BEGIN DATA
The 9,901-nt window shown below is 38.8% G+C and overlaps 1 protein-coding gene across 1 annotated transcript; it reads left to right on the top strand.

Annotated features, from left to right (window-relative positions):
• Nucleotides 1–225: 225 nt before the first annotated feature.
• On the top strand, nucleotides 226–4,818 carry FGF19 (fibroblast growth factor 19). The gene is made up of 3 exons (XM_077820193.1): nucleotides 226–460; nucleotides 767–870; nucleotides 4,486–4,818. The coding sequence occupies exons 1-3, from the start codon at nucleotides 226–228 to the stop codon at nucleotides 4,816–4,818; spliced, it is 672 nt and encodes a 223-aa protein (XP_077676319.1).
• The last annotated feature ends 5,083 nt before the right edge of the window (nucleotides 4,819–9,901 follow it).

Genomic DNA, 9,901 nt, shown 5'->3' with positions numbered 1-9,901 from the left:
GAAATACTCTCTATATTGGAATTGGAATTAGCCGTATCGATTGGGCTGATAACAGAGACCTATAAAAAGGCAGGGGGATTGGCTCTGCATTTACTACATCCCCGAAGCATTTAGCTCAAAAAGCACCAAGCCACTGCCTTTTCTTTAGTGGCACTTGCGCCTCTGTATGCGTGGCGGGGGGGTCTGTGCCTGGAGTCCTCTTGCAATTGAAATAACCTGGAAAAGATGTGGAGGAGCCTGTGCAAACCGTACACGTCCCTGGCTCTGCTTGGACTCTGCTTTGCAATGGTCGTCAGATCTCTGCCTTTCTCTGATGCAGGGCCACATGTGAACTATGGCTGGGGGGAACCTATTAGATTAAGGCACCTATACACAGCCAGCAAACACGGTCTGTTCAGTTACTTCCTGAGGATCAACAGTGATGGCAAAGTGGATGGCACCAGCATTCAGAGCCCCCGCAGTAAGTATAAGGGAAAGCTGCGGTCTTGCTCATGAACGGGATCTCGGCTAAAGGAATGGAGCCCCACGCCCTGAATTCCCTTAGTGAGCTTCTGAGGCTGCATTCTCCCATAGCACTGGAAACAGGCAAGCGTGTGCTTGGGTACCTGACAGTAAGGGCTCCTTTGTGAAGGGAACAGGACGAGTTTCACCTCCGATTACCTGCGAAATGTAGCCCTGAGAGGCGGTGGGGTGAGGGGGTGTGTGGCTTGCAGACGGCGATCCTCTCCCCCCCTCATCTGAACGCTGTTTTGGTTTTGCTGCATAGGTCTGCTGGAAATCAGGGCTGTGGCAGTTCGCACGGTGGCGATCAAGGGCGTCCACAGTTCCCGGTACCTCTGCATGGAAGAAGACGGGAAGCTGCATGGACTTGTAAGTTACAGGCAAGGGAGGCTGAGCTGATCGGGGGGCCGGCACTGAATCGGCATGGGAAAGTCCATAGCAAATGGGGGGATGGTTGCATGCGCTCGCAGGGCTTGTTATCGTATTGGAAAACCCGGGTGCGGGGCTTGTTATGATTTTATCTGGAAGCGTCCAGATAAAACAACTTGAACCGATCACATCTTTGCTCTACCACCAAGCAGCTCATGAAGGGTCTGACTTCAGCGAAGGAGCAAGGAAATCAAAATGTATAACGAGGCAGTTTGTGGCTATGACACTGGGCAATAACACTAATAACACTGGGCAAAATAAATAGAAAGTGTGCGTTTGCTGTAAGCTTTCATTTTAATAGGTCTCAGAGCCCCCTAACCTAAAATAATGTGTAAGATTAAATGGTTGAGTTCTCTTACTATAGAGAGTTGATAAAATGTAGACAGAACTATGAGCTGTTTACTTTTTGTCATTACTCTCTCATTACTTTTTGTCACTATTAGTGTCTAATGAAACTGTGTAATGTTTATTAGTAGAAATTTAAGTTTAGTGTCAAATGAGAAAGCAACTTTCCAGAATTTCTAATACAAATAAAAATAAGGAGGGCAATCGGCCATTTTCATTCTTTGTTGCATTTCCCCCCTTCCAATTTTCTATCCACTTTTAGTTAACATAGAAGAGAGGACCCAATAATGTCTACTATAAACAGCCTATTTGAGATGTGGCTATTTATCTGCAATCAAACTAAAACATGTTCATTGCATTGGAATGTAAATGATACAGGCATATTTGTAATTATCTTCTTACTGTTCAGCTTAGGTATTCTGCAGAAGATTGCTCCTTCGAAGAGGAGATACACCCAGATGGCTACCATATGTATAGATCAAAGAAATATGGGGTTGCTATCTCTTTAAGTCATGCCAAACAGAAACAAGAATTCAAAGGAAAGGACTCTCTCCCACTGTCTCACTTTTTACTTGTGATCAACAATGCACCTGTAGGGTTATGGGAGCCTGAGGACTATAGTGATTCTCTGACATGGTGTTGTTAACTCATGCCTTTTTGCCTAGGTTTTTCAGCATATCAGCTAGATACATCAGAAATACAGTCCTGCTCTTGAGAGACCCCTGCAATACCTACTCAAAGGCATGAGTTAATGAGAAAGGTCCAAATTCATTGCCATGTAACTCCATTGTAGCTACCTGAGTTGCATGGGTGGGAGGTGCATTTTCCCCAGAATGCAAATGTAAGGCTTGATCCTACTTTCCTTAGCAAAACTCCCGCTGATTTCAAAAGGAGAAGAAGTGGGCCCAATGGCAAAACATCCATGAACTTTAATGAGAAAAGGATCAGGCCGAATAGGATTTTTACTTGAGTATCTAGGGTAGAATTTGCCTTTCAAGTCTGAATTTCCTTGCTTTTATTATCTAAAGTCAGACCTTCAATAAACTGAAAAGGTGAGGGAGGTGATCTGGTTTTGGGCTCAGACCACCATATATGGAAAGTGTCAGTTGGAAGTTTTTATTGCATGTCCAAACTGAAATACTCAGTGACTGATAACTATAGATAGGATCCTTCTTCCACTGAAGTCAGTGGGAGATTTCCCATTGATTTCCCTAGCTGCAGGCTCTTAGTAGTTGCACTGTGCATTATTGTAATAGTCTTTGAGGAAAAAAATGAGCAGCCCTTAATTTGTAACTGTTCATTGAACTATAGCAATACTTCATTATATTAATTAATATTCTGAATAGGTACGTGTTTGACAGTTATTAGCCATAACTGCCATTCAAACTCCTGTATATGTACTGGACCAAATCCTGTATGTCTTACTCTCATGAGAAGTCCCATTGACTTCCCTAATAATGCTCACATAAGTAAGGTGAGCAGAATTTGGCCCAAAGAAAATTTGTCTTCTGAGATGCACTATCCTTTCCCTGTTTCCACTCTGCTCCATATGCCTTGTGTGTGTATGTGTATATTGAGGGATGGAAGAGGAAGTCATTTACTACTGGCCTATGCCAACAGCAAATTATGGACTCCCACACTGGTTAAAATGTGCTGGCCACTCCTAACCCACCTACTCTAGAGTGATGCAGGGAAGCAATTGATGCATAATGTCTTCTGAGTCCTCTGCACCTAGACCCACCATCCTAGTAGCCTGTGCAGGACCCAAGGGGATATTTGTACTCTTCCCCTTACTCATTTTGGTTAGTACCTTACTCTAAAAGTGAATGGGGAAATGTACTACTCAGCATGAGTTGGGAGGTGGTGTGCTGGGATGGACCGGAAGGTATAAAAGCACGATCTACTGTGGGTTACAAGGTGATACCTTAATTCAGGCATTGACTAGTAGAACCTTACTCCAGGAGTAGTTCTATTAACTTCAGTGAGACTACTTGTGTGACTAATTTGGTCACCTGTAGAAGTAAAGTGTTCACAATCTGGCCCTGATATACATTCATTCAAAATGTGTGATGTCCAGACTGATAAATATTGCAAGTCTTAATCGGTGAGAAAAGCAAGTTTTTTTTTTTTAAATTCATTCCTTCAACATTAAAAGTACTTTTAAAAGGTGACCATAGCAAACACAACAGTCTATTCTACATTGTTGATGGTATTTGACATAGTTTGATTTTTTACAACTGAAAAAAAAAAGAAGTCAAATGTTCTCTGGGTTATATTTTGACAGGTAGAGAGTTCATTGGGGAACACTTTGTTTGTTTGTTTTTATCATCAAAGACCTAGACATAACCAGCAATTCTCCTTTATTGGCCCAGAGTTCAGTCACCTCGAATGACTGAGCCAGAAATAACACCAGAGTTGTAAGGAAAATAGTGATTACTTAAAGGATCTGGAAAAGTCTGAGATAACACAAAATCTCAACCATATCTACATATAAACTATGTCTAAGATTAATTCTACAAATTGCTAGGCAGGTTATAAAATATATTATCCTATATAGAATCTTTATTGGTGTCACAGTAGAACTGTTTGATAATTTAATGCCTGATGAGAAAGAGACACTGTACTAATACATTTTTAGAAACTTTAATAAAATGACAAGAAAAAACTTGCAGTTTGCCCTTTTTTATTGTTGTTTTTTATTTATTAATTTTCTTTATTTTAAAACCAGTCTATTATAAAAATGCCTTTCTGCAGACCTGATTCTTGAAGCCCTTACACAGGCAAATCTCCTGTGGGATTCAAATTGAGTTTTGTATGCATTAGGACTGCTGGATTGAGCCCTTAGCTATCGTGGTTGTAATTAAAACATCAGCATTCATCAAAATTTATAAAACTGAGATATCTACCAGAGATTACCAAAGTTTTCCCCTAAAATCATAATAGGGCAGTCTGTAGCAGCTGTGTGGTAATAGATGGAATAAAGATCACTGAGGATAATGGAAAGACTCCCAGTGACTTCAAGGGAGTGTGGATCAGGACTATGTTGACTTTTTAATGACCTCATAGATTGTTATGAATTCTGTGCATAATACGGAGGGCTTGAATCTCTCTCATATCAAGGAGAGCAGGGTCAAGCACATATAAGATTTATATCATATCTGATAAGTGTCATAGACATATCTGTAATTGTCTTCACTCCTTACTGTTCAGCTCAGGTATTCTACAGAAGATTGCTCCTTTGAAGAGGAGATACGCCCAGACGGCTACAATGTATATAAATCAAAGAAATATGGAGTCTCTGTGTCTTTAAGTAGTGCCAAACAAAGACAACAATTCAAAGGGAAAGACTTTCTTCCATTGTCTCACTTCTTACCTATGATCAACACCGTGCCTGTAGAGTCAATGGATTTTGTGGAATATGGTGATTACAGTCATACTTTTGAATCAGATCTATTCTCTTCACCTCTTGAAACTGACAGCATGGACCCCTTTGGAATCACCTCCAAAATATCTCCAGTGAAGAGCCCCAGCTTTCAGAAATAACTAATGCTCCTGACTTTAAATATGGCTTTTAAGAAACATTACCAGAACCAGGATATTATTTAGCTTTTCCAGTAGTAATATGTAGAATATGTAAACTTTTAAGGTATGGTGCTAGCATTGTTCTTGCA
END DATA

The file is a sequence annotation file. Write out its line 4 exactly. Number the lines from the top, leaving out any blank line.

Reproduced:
• On the top strand, nucleotides 226–4,818 carry FGF19 (fibroblast growth factor 19). The gene is made up of 3 exons (XM_077820193.1): nucleotides 226–460; nucleotides 767–870; nucleotides 4,486–4,818. The coding sequence occupies exons 1-3, from the start codon at nucleotides 226–228 to the stop codon at nucleotides 4,816–4,818; spliced, it is 672 nt and encodes a 223-aa protein (XP_077676319.1).